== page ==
This article of random facts about 1856 San Francisco life appeared in the Diamond Jubilee Edition of the "News Letter."
A big sand hill covered the middle of Market Street, from Kearny to Dupont, in the days of '50. Passengers went up Geary to Dupont [now Grant Ave.], then to the edge of the sand hill on Market, where a milk wagon could just pass, leading to St. Anne's Valley. Large sand hills running east and west -- between them St. Anne's Valley.
Some of the water front streets had wharves. Many large vacant lots were filled with water from the bay.
In 1856, residents were just beginning to build houses with bath-
Street lamps lighted the main streets in 1853. Whale oil and kerosene oil were used. The streets were largely paved with 4-inch planks 16 to 24 feet long. A few cobblestones streets were very useful in winter, when the mud was in some places to the knees. Sidewalks were generally of planks. Some few brick and stone sidewalks. No cement sidewalks.
The Western Addition in 1856 extended as far as Leavenworth street. Beyond were milk ranches.
Pacific street was the only one cut through. Jackson street and Washington street were not opened beyond Taylor street.
Omnibuses provided carriage from North Beach to South Park. Street car lines were then unknown. There were no cables or horse cars.
A daily stage went to San Jose and way stations.
The Embarcadero was at what is now Redwood City. In 1856 there was only one house on the slough there.
Mission street, beyond Forth and Fifth streets, was a toll road to the Mission. It was a plank road all the way.
The Pioneer race track, a mile track, was beyond the Mission. Many vacant lots were in the vicinity, covered with beautiful wild flowers.
Large water wagons furnished water to houses. Each house had a barrel in the kitchen to be filled.
Few houses were piped with gas or water.
Parlors had large chandeliers with two or three rows of glass prisms, containing wax candles.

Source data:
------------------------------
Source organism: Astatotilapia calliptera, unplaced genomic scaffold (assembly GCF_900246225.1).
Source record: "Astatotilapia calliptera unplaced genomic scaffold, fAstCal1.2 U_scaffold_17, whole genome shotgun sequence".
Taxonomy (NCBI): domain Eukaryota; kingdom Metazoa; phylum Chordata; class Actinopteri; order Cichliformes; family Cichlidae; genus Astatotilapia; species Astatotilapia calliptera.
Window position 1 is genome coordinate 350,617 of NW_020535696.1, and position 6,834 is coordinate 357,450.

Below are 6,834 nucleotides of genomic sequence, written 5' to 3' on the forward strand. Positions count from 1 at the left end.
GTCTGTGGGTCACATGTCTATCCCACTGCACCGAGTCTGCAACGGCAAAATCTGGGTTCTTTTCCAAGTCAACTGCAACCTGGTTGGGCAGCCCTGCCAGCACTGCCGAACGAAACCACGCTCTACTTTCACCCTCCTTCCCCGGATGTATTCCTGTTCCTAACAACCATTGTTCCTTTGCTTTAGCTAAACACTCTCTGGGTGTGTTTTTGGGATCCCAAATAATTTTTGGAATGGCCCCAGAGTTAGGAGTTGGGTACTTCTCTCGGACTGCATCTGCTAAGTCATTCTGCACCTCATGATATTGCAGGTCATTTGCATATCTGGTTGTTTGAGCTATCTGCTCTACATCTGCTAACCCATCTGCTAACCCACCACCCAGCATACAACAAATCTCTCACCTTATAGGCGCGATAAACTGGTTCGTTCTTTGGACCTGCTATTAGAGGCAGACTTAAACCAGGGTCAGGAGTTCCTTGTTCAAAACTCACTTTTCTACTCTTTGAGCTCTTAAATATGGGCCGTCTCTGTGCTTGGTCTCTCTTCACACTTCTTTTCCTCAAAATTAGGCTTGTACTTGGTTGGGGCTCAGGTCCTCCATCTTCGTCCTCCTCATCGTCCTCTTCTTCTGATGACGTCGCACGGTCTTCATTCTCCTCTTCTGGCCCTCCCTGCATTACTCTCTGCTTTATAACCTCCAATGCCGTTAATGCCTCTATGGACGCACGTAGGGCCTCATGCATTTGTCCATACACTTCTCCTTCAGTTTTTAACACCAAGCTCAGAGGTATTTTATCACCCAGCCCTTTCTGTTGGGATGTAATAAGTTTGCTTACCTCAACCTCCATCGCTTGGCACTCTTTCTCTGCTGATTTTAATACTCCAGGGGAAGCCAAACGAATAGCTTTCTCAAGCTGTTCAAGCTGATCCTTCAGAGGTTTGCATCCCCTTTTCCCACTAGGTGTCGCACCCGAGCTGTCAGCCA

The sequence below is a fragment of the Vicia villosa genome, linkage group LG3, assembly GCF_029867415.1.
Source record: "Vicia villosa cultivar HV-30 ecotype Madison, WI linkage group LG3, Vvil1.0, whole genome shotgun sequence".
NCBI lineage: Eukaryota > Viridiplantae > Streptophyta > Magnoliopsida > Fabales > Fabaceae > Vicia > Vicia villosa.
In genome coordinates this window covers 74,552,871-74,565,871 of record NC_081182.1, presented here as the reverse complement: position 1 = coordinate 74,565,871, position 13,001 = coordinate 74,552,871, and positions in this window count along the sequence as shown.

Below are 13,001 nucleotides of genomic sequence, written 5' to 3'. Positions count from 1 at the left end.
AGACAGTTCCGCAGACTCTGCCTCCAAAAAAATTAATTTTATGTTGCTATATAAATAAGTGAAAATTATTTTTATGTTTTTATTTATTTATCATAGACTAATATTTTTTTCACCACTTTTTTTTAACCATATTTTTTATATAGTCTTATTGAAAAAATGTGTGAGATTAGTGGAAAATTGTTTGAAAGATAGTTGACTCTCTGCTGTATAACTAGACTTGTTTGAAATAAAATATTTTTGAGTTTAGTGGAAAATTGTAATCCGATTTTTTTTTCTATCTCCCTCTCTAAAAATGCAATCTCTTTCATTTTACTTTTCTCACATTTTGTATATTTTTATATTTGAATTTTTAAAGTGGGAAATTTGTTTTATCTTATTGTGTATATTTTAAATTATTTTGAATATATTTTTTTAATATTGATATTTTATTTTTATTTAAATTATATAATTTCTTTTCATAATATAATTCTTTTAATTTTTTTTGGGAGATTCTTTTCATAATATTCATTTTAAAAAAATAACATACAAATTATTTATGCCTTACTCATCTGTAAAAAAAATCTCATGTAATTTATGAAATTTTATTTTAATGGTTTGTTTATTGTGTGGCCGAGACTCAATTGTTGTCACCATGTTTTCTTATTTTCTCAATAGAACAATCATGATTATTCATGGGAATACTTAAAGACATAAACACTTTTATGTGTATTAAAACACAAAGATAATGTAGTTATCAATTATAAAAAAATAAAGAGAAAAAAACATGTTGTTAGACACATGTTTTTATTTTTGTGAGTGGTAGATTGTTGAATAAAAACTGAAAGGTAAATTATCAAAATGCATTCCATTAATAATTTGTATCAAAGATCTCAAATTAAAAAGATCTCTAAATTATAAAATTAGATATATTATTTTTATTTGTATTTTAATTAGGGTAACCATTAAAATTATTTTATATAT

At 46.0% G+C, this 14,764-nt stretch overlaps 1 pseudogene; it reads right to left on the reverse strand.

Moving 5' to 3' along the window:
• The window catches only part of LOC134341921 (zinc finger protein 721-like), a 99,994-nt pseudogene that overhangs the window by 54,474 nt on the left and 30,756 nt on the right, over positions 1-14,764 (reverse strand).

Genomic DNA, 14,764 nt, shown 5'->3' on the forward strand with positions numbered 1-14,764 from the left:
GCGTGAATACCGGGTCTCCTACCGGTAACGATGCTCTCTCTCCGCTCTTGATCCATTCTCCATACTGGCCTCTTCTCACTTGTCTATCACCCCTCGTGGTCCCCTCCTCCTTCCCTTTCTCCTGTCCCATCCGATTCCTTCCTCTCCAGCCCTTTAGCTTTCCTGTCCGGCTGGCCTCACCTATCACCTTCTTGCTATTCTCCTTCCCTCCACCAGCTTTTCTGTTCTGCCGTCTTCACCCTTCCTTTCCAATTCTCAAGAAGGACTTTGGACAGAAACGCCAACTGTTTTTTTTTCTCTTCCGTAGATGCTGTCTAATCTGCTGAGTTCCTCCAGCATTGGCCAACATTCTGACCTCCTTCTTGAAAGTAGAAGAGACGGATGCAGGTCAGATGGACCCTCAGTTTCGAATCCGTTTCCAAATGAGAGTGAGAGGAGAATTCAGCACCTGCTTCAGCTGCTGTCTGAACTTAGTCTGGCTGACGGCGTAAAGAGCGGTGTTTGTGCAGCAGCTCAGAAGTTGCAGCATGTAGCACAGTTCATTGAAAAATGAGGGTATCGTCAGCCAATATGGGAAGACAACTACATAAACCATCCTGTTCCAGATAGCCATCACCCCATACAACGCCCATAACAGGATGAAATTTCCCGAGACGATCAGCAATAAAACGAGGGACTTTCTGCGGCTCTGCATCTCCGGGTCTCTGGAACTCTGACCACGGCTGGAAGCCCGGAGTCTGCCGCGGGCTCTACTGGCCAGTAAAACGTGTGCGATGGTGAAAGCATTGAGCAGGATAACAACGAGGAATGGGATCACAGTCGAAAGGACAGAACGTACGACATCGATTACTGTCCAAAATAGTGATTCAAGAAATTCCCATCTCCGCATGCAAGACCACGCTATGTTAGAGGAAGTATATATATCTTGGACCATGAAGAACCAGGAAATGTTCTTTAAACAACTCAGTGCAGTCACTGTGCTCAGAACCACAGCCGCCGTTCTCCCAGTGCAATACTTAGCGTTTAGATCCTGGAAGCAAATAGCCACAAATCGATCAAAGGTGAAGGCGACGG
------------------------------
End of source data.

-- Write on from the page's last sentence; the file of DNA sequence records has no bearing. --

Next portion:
Whale oil was generally burned. Large candles in high silver candlesticks were used in bedrooms.
Steamboats ran to Sacramento and vicinity.
The Democratic party was everywhere in power.
Fire engines were hauled by men, with long ropes; there were one hundred men on each side and brakes were worked by men on each side of engine.
There were no elevators in buildings.
Quite a number of Mexican adobe houses were still in existence in San Francisco, particularly at the Mission Dolores.
The Willows and Nightingale House, at Sixteenth street and beyond were places of resort.
Correspondence was largely through Wells-
Newspapers consisted of blanket sheets of four pages. There was no overland telegraph.
Steamers sailed once in thirty days from New York, by way of Panama.
Clipper ships carried freight arrived via Cape Horn in ninety days-- considered a quick trip.
Local banks used scales to buy gold dust.
A pinch of gold dust paid for a pie at a bakery.
There was a hack [cab] stand around the Plaza, where hacks could be hired.
San Francisco's population was about 30,000 in 1856.
Photographs were practically unknown. Daguerrotypes were taken of individuals and localities.
No stationary wash stands in the San Francisco houses. A wash stand with a bowl and pitcher furnished personal washing facilities.
Gentlemen generally dressed in silk hats called "beavers," and wore boots and long Prince Albert coats. Ladies wore hoops.
The extension of Commerical street into the bay was called "Long Wharf," where passengers were landed in boats from incoming vessels.
The County of San Francisco extended to San Francisquita Creek, until June 11, 1856, when the city and county of San Francisco was formed, extending to the southern end of Lake Merced, and south of that a new county was formed called San Mateo County, out of the remainder of the County of San Francisco.
San Francisco News Letter
December 5, 1925